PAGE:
Let me get this clear immediately: “It” is terrifically entertaining. Director Andy Muschietti instills the film with a playfulness that’s ever present in its scares, set-pieces and, especially, in the dynamic of The Losers’ Club. For a horror film that clocks in with the meteoric running time of 2 hours and 15 minutes, it breezes by.
But, while enjoyable, you can’t help but feel as though “It” could have reached even greater heights. Putting your finger exactly on where it falls short is difficult, though, because it seamlessly transforms from horror to coming of age drama to comedy to supernatural thriller without ever really missing a beat.
At the same time, Pennywise is reborn as Bill Skarsgaard, who appears on cue and brings a sinister edge to the villain that both lulls you in before then creeping you out. But while “It” teases and plays with its viewers, it just falls shorts of providing the necessary iconic jolt that would have made it generation-defining. Something along the lines of the discovery of Ben Gardner in “Jaws” or the quick shot of the Grady twins corpses in “The Shining,” which made such an impression that you then revelled in showing it to others so you can watch their reactions.
Skarsgaard’s Pennywise could have provided this shock, but in the end everything is just a little too heavily sign-posted. Again, while far from inept, Andy Muschietti’s approach just falls short. Even though he creates and builds an unsettling atmosphere of dread that has you hiding behind your fingers, Muschietti then doesn’t deliver the pulverizing release that would leave you dazzled.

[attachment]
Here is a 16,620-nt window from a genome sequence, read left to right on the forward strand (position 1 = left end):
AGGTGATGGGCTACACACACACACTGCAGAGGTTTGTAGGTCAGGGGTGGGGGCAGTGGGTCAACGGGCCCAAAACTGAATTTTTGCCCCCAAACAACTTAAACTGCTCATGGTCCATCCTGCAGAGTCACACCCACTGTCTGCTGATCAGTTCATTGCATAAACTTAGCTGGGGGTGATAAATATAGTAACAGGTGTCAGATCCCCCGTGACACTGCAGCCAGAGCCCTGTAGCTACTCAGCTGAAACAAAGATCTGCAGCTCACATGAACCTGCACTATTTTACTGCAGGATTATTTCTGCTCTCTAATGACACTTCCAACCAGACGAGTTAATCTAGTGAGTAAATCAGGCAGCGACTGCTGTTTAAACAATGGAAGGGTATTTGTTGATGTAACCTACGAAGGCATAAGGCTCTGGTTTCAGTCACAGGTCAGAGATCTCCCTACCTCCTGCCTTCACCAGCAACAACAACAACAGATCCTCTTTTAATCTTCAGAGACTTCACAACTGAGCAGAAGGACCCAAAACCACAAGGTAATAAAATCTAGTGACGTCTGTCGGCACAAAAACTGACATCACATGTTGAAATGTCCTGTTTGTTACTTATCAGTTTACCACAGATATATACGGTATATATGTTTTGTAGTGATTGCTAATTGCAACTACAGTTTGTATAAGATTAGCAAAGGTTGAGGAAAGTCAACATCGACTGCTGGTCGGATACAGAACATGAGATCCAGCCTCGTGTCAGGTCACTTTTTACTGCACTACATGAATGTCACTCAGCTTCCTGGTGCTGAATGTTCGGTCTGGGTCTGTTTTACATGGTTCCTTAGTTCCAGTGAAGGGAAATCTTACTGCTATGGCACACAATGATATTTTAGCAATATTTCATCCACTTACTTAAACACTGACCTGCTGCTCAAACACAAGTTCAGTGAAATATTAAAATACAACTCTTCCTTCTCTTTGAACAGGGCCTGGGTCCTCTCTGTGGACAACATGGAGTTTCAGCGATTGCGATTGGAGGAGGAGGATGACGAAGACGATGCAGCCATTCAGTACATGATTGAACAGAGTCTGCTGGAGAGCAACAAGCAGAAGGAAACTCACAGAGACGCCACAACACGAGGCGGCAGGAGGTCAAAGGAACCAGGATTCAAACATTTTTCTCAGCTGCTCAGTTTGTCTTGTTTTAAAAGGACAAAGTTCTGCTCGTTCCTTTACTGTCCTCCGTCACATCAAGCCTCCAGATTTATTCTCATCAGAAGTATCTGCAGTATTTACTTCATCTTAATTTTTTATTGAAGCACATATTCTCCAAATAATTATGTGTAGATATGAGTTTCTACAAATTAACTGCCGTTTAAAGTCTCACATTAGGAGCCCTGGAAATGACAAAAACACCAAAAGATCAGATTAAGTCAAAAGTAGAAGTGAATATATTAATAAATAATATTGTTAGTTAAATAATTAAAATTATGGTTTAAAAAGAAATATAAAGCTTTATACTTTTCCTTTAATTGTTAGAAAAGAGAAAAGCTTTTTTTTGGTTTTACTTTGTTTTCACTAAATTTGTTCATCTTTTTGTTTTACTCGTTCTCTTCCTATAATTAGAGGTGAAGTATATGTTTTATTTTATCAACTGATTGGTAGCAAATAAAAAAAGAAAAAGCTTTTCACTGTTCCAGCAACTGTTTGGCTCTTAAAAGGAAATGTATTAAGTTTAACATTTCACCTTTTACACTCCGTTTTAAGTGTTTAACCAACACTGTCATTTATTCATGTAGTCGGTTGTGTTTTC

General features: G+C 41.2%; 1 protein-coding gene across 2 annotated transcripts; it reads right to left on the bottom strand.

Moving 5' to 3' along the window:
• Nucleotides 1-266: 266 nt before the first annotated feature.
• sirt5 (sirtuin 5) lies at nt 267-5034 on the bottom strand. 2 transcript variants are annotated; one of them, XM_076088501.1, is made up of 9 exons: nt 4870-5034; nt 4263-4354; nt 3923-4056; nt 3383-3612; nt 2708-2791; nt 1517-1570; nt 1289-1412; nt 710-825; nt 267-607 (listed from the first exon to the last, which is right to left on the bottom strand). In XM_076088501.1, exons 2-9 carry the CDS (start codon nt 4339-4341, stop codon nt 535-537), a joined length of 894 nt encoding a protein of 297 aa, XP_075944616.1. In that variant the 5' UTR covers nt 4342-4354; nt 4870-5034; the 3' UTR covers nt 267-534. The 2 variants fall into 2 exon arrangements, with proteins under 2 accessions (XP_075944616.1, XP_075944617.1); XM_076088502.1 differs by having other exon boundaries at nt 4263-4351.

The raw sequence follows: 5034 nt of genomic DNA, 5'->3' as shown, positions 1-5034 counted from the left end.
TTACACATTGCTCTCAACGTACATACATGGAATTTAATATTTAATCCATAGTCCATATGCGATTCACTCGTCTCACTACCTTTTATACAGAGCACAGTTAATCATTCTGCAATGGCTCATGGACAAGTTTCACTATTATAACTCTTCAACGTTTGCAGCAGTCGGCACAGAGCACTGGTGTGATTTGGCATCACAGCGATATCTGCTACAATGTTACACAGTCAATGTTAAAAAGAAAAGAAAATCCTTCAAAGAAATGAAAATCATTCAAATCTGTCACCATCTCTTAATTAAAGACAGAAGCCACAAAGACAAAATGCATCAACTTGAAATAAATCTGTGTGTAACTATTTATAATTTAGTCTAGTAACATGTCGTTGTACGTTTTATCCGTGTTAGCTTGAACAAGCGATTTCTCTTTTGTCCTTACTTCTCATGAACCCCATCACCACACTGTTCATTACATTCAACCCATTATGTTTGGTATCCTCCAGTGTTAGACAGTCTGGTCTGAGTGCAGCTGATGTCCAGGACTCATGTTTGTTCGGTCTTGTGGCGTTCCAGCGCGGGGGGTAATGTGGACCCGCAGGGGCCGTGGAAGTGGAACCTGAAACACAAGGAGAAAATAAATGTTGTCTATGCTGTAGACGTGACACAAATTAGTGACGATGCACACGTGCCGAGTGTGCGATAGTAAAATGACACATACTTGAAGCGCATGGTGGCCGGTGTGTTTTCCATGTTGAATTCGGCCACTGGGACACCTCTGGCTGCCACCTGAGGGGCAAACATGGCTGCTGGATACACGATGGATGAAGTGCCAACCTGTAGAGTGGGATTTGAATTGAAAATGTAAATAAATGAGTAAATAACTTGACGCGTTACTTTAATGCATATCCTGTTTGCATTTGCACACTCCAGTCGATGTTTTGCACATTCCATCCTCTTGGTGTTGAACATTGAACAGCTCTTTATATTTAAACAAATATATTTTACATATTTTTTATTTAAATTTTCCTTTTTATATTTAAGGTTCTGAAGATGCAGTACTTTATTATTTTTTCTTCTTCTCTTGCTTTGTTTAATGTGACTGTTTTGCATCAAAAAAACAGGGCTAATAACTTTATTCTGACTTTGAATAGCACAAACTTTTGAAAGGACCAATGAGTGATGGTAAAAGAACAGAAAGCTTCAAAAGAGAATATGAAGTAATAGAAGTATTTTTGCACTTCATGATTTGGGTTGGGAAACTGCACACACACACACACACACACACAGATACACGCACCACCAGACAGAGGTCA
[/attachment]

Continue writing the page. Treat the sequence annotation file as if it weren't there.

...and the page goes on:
This is just the minor gripe of someone that was genuinely enthralled by “It,” though. While the film misses the opportunity to join the greats of the genre, “It” is still chilling, enheartening and packed full of humor and nostalgia. Most of this comes from the dynamic of The Losers’ Club, who have not only been perfectly cast but also given the freedom and confidence to delightfully bounce off of each other. They make “It” eminently watchable, selling the drama and comedy with a weight, precision and subtly that belies their age. To single one out would be doing a great disservice to the rest, as they’re so formidable as a pack that they generate an energy makes the film float – pun most definitely intended.
Muschietti also deserves credit for creating a sweeping, ambitious and crowd-pleasing horror film that honors Stephen King’s novel while thoroughly flourishing as its own entity. With “It: Chapter 2” all but a certainty, Muschietti should have a second opportunity to build upon this triumph. Let’s just hope he amps up the terror. But, even if he doesn’t, he has already proven it will be a hoot.